You know what’s so great about attending an institute? How many amazing teachers you can observe doing their amazing teaching thing. So many different personalities and teaching styles, you can surely find someone similar to you in teaching style to inspire how you do things just the way you are. You can also see teachers with very different personalities than yourself and that may give you some ideas for ways you can stretch your current teaching style. Another great thing about going to an institute as a teacher is the great reminders of things you already know. Sometimes it’s easy to forget why things take “so long” to teach and we start lowering our expectations of our students. Here you are reminded why we take the time to set up and maintain good posture, tone, intonation, and musicianship so that our students can move forward well in the repertoire. You are reminded why you became a teacher and what you aspire to when you see such awesome teachers who are more experienced than yourself. You are reminded that review is important and why, and you get some great ideas for how to make review work for your students. And finally, you are reminded that, in fact, every child CAN play. There are so many different personalities and ability levels in the students here, it’s incredible! But we are all here for the same goal, teaching them to make beautiful music so that they become people with beautiful hearts.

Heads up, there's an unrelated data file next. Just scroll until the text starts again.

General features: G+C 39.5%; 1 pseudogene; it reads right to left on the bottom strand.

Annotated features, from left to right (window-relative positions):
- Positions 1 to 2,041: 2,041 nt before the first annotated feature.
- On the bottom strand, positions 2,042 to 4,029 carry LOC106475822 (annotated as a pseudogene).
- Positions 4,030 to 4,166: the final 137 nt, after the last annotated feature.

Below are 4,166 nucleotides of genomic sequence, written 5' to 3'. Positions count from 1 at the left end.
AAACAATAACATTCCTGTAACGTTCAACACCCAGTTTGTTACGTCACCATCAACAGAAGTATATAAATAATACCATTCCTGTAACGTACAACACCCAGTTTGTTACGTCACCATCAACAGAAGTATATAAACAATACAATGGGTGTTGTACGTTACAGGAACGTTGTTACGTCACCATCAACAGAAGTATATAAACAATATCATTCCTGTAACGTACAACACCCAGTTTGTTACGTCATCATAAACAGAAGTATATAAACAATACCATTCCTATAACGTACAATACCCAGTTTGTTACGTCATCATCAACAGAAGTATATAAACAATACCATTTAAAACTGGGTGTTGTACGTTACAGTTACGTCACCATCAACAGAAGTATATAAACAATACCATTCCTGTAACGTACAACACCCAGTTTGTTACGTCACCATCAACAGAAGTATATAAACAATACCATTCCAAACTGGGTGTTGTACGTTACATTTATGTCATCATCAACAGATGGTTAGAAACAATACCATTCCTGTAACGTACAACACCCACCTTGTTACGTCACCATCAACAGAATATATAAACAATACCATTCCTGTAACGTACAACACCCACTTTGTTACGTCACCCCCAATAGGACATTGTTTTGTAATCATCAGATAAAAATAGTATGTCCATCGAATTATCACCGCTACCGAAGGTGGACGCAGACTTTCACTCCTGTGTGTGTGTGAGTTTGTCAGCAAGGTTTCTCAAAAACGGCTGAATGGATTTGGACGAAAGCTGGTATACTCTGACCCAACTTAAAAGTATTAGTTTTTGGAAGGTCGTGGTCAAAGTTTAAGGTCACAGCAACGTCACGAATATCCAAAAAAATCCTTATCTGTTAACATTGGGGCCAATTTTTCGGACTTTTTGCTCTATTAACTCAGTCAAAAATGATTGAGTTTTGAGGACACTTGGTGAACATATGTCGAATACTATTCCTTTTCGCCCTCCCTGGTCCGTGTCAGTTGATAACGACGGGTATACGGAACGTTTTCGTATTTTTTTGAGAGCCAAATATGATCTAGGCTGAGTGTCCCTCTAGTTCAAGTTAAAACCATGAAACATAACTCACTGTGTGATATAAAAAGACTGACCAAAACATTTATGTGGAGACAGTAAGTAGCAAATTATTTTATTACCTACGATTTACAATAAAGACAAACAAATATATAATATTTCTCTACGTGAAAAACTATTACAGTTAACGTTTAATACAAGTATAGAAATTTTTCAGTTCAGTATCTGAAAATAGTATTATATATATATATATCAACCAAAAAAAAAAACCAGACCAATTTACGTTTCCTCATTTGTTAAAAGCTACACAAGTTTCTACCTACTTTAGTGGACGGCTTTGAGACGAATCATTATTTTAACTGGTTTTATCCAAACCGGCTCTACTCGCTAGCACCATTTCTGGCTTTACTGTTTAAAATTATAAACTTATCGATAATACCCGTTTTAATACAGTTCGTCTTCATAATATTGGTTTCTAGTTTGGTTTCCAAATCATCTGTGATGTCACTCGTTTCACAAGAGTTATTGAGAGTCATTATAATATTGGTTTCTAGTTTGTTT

Parents

We could all use a vacation, am I right? Well, consider a Suzuki institute for your next family trip. There are institutes all over the country, so you could definitely pick one in an awesome location, for example, Colorado. You would have the opportunity to meet new friends that are in the same place as you are as a Suzuki parent. Sure you might have these social opportunities in a group class, but you see those other parents in your studio often and sometimes it’s nice to meet new people who understand what you experience as a Suzuki parent. It is also an amazing bonding experience with your child. I have witnessed stronger relationships form just in the time span of one week as I’ve observed lessons and group classes. It’s incredible the way that working toward and accomplishing something together can be so good for the parent/child relationship. And watching your child play in the final concert, well, there’s nothing like it. It brings tears to my eyes, and I am not yet a parent of an instrument-playing child! I so look forward to the day that I can take my son to an institute and share the experience with him!